There was also a concern that some employers might have a health plan that isn't particularly "Cadillac" in nature (ie, its benefits aren't dramatically better than average), but that has higher-than-average premiums due to claims history, the employer's industry, or simply being in a geographic area of the country where healthcare costs are higher than average.

The ACA's ban on using claims history or industry categories to set premiums only applies in the individual and small group markets; in the large group market, claims history and industry can still play a role in premiums. So while the Cadillac tax was aimed at reducing the number of plans that offer truly high-end coverage, the use of a metric that judges plan based on premiums alone would have been flawed; some high-premium plans might have high premiums for reasons other than their benefit design.

Geographic location can be used to set premiums for employer-sponsored plans of all sizes. So there were also concerns that employers in states like Wyoming and Alaska—where health care is more expensive than average—would have been disproportionately subject to the excise tax, despite providing relatively average benefits.

Opposition to the Tax Was Not Universal

The Cadillac tax generally had support from economists, including the President's Council of Economic Advisors. But employers, unions, consumers, and politicians—on both sides of the aisle—were largely opposed to it. In July 2019, the House of Representatives voted 419-6 in favor of legislation that included repeal of the Cadillac tax, and the legislation that eventually repealed the tax had strong support in both chambers of Congress.

But there was certainly not universal agreement that the Cadillac tax should have been repealed. Policy analysts and economists explained extensively why the tax should have been allowed to take effect, noting that it would incentivize value rather than increased spending in health care.


The ACA's Cadillac tax was an excise tax on expensive employer-sponsored health insurance plans. The tax was initially supposed to take effect in 2018, but was delayed and then ultimately repealed before it ever took effect. The Cadillac tax was controversial from the start, over concerns that its CPI inflation-adjusted thresholds might not keep pace with the growth of health care costs.

A Word From Verywell

Although the Cadillac tax generated considerable controversy in the early years of the ACA, it was never implemented. It has been permanently repealed, so your employer-sponsored health plan will not be subject to this tax, even if it's a very expensive plan.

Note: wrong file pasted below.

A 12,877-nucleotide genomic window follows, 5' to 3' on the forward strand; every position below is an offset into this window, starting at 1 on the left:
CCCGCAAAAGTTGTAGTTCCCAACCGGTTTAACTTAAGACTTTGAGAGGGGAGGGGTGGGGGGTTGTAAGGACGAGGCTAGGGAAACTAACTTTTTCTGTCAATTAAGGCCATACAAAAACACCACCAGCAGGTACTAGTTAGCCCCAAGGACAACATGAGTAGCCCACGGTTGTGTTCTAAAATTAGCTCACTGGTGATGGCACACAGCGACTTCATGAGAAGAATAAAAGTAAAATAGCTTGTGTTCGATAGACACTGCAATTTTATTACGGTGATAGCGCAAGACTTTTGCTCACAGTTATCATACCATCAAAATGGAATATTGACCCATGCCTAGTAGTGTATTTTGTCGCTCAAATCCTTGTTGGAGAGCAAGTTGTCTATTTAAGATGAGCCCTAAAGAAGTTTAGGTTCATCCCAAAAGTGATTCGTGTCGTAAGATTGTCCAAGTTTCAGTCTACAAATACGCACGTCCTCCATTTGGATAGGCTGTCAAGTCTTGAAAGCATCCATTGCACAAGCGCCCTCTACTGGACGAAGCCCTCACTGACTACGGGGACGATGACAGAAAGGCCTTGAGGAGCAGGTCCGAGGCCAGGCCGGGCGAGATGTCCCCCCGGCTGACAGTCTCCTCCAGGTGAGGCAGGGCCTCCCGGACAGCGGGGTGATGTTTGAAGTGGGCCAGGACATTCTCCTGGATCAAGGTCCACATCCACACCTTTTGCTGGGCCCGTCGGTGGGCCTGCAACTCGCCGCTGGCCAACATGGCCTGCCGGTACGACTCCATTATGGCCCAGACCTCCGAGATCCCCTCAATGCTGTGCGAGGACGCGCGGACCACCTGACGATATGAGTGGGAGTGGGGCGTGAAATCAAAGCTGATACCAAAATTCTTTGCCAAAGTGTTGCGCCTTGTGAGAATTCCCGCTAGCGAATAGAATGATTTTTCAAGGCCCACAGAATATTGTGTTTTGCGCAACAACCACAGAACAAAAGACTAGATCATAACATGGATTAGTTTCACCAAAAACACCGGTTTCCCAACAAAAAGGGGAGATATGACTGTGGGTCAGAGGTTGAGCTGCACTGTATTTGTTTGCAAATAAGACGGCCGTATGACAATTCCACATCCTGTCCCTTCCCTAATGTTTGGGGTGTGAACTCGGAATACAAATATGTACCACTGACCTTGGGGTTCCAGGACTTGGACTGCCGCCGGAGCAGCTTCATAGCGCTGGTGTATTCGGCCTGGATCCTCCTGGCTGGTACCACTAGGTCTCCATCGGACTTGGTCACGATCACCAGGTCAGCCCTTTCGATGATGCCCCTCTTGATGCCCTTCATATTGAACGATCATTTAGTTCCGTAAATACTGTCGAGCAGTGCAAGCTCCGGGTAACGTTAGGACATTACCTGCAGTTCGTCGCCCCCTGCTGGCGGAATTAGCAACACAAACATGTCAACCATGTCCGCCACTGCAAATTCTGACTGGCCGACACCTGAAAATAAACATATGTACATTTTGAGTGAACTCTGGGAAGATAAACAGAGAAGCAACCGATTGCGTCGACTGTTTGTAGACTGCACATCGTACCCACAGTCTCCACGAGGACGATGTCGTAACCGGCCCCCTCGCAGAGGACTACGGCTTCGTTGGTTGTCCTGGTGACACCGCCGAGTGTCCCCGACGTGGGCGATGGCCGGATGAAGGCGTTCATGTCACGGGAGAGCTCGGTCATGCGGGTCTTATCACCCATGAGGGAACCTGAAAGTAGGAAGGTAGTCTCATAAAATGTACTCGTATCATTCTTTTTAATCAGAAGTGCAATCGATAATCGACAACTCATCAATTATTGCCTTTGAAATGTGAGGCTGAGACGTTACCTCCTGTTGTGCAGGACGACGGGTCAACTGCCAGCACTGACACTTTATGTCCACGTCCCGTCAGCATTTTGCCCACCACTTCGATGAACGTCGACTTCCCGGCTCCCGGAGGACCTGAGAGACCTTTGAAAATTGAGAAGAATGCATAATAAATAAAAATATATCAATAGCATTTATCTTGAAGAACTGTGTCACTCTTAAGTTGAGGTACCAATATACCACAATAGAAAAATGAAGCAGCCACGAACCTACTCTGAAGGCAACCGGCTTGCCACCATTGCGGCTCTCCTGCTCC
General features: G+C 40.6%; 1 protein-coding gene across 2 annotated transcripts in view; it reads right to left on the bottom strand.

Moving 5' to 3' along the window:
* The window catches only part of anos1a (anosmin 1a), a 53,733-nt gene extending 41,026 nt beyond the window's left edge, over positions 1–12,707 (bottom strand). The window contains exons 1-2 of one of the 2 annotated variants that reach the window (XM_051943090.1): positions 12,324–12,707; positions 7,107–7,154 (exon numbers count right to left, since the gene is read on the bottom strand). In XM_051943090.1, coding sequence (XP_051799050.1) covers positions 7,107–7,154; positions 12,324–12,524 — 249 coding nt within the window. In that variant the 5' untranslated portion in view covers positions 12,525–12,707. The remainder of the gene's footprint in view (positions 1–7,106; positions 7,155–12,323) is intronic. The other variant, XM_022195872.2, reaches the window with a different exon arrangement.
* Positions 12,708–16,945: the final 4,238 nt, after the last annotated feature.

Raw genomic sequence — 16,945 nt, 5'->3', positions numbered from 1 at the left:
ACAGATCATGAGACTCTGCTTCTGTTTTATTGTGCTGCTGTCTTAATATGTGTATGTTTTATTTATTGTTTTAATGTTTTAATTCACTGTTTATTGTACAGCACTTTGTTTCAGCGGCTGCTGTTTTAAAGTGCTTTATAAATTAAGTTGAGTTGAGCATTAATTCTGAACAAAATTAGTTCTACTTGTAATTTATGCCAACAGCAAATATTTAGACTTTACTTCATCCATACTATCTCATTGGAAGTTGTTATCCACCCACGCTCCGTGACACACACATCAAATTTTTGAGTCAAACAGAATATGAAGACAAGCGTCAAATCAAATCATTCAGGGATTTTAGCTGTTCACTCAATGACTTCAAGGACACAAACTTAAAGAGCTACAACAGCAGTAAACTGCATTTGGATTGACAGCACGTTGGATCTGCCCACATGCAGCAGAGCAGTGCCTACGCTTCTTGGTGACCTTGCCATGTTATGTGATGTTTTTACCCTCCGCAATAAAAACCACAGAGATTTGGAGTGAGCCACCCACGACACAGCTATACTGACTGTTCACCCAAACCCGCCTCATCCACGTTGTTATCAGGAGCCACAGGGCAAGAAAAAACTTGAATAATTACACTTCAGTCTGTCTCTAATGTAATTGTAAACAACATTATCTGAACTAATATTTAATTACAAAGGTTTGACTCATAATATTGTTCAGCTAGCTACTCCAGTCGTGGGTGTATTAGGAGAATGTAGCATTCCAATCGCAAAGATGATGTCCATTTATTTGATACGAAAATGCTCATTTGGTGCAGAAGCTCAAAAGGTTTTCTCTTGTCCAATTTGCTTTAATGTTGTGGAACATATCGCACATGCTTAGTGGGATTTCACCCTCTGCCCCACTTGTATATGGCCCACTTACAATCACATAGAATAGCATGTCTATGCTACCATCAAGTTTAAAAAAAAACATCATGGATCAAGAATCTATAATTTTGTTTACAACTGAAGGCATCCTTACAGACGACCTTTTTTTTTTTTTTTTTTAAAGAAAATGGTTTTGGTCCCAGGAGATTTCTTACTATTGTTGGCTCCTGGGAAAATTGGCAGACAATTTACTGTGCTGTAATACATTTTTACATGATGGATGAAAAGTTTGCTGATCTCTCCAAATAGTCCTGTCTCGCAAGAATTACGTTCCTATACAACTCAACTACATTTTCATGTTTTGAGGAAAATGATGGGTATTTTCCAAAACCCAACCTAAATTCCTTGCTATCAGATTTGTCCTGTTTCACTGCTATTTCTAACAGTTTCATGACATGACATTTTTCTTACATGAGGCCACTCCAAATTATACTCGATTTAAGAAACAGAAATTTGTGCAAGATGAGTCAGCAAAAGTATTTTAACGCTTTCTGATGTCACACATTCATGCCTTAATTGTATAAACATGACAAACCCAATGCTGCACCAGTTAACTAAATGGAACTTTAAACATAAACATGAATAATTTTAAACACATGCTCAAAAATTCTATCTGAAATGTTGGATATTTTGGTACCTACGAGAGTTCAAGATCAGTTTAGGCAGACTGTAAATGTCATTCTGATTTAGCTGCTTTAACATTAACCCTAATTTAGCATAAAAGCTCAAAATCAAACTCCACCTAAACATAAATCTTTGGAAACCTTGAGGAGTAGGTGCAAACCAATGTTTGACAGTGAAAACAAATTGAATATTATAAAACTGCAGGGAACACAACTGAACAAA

15 Sources
Verywell Health uses only high-quality sources, including peer-reviewed studies, to support the facts within our articles. Read our editorial process to learn more about how we fact-check and keep our content accurate, reliable, and trustworthy.
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  2. Congress.gov. H.R.195 - Making further continuing appropriations for the fiscal year ending September 30, 2018, and for other purposes. Enacted January 22, 2018.

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  8. Lemieux, Jeff; Moutray, Chad. About That Cadillac Tax. April 25, 2016.

  9. Gable, Jon; Pickreign, Jeremy; McDevitt, Roland; Briggs, Thomas. Taxing Cadillac Health Plans May Produce Chevy Results. Health Affairs, January 2010, Vol 29, No 1.

  10. Rae, Matthew; Claxton, Gary, Levitt, Larry. Kaiser Family Foundation. How Many Employers Could Be Affected by the High-Cost Plan Tax. July 12, 2019.


  11. Andrews, Laurel. Anchorage Daily News. Obamacare 'Cadillac tax' could hit hard for health plans in high-cost Alaska. September 28, 2016.

  12. Furman, Jason, Ph.D.; Fiedler, Matthew, Ph.D. New England Journal of Medicine. The Cadillac Tax — A Crucial Tool for Delivery-System Reform. March 17, 2016.

  13. Congress.gov. H.R.748 - Middle Class Health Benefits Tax Repeal Act of 2019. Passed House July 17, 2019, and sent to the Senate for consideration.

  14. Gleckman, Howard. Urban Institute and Brookings Institution, Tax Policy Center. The House Should Repair, Not Repeal, The ACA’s Cadillac Tax. July 16, 2019.

  15. Van de Water, Paul N. Center on Budget and Policy Priorities. Policymakers Shouldn’t Repeal or Further Delay “Cadillac Tax." March 12, 2019.

Additional Reading

By Louise Norris
 Louise Norris has been a licensed health insurance agent since 2003 after graduating magna cum laude from Colorado State with a BS in psychology.